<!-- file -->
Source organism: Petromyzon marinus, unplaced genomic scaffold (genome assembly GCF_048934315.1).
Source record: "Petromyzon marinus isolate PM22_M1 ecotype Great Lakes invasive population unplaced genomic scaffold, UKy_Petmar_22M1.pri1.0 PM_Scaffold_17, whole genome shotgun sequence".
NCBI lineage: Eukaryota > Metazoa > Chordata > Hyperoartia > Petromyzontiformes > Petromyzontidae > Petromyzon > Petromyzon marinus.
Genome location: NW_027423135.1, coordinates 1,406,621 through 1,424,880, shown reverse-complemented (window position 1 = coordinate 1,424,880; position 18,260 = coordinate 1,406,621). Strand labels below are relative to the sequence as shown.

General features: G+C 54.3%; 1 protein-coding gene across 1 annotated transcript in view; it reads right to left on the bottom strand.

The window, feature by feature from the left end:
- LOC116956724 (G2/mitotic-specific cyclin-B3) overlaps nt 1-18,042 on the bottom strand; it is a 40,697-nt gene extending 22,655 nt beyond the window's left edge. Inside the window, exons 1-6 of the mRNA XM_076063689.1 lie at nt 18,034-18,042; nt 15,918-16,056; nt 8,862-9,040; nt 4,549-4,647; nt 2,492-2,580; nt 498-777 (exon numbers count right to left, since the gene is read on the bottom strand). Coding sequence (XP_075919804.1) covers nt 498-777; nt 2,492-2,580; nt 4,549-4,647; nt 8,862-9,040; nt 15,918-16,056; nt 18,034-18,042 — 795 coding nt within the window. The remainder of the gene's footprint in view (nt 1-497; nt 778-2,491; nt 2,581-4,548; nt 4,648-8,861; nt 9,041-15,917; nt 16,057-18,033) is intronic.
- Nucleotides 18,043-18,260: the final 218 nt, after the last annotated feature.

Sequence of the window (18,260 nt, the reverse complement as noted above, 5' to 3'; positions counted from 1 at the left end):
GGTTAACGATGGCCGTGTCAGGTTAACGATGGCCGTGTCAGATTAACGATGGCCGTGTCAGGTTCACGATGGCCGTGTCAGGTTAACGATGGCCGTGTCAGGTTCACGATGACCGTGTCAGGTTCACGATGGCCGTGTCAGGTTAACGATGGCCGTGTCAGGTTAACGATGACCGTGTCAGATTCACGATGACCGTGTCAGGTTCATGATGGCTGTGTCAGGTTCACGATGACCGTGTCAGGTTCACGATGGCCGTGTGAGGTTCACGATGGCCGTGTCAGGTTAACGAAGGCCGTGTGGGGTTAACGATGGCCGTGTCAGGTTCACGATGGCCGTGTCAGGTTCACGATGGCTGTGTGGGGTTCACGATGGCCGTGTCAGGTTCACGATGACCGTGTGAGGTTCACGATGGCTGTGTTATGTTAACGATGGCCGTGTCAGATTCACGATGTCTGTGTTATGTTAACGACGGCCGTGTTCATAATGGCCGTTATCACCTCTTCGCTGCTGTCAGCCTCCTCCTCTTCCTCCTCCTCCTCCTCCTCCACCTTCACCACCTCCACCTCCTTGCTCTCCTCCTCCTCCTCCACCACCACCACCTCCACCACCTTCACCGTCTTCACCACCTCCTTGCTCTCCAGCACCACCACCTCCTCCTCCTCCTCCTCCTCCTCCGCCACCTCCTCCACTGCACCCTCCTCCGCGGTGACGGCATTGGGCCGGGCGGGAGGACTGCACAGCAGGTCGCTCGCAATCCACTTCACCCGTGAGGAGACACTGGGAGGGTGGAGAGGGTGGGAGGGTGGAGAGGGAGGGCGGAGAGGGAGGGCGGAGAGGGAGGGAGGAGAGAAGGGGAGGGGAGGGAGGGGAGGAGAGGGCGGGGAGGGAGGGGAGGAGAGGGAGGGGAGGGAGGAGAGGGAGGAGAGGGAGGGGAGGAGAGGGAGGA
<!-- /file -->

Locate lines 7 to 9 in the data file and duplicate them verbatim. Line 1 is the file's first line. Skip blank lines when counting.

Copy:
- LOC116956724 (G2/mitotic-specific cyclin-B3) overlaps nt 1-18,042 on the bottom strand; it is a 40,697-nt gene extending 22,655 nt beyond the window's left edge. Inside the window, exons 1-6 of the mRNA XM_076063689.1 lie at nt 18,034-18,042; nt 15,918-16,056; nt 8,862-9,040; nt 4,549-4,647; nt 2,492-2,580; nt 498-777 (exon numbers count right to left, since the gene is read on the bottom strand). Coding sequence (XP_075919804.1) covers nt 498-777; nt 2,492-2,580; nt 4,549-4,647; nt 8,862-9,040; nt 15,918-16,056; nt 18,034-18,042 — 795 coding nt within the window. The remainder of the gene's footprint in view (nt 1-497; nt 778-2,491; nt 2,581-4,548; nt 4,648-8,861; nt 9,041-15,917; nt 16,057-18,033) is intronic.
- Nucleotides 18,043-18,260: the final 218 nt, after the last annotated feature.

Sequence of the window (18,260 nt, the reverse complement as noted above, 5' to 3'; positions counted from 1 at the left end):